1. ## integer squares problem

Suppose that $x$, $y$ and $z$ are positive integers satisfying $\gcd(x, y) = 1$ and $xy = z^2$. Show that there are integers $u$ and $v$ such that $x = u^2$ and $y = v^2$.

I have some ideas for this. Trivially we can take $u = 1$ and $v = z$. I see nothing that says all numbers have to be different. (Although I suppose we could do this if $z$ is prime or a square leaving the below for when $z$ is composite and not a square)

Alternatively, write $z$ as a product of primes...

$z = p_1^{k_1}p_2^{k_2}\dots p_n^{n_1}$.

Then $z^2 = (p_1^{k_1}p_2^{k_2}\dots p_n^{n_1})^2$ then we divide this up as we please such as...

$z^2 = (p_1^{k_1})^2 (p_2^{k_2}\dots p_n^{n_1})^2$ since $(p_2^{k_2}\dots p_n^{n_1})^2 = (y)$ wont be divisible by $(p_1^{k_1})^2 = (x)$ and hence our $\gcd(x,y) = 1$ condition holds.

How does this all look?

Suppose that $x$, $y$ and $z$ are positive integers satisfying $\gcd(x, y) = 1$ and $xy = z^2$. Show that there are integers $u$ and $v$ such that $x = u^2$ and $y = v^2$.

I have some ideas for this. Trivially we can take $u = 1$ and $v = z$. I see nothing that says all numbers have to be different. (Although I suppose we could do this if $z$ is prime or a square leaving the below for when $z$ is composite and not a square)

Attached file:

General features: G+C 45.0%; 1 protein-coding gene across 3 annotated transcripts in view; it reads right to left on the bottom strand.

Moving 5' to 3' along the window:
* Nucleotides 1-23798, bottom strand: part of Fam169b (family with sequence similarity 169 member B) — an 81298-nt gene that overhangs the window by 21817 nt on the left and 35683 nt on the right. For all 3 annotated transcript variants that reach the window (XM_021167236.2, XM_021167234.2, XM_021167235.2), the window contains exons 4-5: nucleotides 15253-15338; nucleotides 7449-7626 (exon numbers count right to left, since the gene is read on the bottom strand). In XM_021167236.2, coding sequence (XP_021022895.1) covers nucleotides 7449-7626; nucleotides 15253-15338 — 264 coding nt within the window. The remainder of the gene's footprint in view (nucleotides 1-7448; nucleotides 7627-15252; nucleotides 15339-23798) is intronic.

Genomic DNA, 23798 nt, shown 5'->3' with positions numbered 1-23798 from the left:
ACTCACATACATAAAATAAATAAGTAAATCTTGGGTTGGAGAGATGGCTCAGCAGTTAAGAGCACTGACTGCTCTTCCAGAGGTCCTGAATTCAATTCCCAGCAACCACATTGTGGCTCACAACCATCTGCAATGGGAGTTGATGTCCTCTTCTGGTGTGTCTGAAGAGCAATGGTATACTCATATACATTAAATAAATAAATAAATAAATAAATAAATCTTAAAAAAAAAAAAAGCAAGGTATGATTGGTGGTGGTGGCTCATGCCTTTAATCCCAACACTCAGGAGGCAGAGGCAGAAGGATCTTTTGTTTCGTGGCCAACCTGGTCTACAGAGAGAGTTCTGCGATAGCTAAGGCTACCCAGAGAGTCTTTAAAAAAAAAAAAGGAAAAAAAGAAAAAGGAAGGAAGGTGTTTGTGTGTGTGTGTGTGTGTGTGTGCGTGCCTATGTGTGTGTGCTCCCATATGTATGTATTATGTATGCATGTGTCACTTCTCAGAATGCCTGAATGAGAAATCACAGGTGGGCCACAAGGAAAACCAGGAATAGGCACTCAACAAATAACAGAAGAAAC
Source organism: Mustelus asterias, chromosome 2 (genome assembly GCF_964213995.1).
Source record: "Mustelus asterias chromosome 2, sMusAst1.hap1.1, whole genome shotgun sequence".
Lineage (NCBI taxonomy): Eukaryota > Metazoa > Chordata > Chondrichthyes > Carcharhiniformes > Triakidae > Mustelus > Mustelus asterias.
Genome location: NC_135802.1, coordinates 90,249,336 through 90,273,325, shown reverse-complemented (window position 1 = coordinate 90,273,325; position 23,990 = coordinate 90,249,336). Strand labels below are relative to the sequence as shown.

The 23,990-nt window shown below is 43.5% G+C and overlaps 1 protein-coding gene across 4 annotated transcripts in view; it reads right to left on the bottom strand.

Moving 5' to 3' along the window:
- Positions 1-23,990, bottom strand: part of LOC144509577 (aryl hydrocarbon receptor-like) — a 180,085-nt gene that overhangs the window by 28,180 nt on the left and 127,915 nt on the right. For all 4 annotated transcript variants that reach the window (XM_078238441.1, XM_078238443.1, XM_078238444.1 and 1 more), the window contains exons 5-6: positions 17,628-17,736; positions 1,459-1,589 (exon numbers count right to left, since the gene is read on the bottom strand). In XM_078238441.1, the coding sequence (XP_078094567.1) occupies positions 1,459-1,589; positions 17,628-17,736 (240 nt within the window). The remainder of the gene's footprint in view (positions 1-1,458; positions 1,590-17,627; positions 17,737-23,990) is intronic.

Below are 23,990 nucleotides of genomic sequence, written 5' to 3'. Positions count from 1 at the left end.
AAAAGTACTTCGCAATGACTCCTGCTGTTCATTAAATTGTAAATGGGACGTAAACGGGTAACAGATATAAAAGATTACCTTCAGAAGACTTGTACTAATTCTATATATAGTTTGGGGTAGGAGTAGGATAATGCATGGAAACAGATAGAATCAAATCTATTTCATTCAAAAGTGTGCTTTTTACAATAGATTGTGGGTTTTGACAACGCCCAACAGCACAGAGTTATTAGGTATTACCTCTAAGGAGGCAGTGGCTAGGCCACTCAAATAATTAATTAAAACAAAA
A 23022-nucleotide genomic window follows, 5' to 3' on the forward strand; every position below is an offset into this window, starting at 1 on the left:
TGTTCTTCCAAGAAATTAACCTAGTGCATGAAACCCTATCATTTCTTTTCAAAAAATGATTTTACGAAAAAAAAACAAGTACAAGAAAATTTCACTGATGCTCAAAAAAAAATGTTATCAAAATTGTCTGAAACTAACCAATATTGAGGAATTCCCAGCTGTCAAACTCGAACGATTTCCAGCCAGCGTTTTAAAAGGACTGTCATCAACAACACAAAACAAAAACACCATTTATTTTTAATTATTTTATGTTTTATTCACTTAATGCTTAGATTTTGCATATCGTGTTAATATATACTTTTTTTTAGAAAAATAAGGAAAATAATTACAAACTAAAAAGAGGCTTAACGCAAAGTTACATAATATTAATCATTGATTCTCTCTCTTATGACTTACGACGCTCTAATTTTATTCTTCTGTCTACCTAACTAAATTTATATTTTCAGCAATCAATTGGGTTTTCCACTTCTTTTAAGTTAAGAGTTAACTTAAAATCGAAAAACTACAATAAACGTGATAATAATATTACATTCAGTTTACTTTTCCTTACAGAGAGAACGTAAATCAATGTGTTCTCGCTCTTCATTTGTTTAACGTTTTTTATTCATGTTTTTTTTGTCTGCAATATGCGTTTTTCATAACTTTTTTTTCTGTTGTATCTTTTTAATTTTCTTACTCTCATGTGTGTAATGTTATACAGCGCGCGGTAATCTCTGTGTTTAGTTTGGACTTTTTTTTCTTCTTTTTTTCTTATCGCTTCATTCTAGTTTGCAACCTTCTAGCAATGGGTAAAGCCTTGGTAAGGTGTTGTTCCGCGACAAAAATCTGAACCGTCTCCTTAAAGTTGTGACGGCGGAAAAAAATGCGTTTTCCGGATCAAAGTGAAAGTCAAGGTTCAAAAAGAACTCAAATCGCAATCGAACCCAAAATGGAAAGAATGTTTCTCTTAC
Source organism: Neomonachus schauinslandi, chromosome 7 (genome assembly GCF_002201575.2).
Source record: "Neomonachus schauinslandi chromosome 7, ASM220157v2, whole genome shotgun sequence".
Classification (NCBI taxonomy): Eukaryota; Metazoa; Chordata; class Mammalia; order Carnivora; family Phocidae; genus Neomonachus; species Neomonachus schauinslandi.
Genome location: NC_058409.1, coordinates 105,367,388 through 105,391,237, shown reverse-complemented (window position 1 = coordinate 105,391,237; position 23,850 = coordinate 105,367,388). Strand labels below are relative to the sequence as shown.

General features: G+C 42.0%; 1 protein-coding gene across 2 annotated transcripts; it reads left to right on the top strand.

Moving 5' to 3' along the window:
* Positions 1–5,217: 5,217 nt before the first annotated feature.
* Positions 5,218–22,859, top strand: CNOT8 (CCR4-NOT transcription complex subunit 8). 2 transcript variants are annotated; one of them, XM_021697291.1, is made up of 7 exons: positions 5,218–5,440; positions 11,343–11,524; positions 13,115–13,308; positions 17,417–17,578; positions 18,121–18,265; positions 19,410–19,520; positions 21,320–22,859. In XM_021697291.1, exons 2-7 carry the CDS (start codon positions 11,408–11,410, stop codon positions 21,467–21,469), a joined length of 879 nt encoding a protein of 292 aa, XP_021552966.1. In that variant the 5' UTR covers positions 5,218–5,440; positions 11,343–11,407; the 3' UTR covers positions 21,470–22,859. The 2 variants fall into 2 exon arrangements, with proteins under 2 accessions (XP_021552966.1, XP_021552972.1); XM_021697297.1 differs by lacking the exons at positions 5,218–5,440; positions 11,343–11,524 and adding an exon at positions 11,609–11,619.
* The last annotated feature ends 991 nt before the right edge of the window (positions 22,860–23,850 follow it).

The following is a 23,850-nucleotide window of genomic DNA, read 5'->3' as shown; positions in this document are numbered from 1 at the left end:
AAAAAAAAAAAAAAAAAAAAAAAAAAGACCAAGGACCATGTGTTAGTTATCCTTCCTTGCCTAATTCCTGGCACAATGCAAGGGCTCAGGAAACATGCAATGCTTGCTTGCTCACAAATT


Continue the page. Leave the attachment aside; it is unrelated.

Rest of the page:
Alternatively, write $z$ as a product of primes...

$z = p_1^{k_1}p_2^{k_2}\dots p_n^{n_1}$.

Then $z^2 = (p_1^{k_1}p_2^{k_2}\dots p_n^{n_1})^2$ then we divide this up as we please such as...

$z^2 = (p_1^{k_1})^2 (p_2^{k_2}\dots p_n^{n_1})^2$ since $(p_2^{k_2}\dots p_n^{n_1})^2 = (y)$ wont be divisible by $(p_1^{k_1})^2 = (x)$ and hence our $\gcd(x,y) = 1$ condition holds.

How does this all look?

Not so neat but I think you've got the gist of the idea: but why would you decide that $(p_i^{k_1})^2=(x)$ ?? Just write $x,y,z$ as a product of primes, and check that every prime of $x$ and also of $y$ must have an even power...!

Tonio

3. Originally Posted by tonio
Not so neat but I think you've got the gist of the idea: but why would you decide that $(p_i^{k_1})^2=(x)$ ?? Just write $x,y,z$ as a product of primes, and check that every prime of $x$ and also of $y$ must have an even power...!

Tonio
Yeah it was just an example. General idea though was to divide up into primes.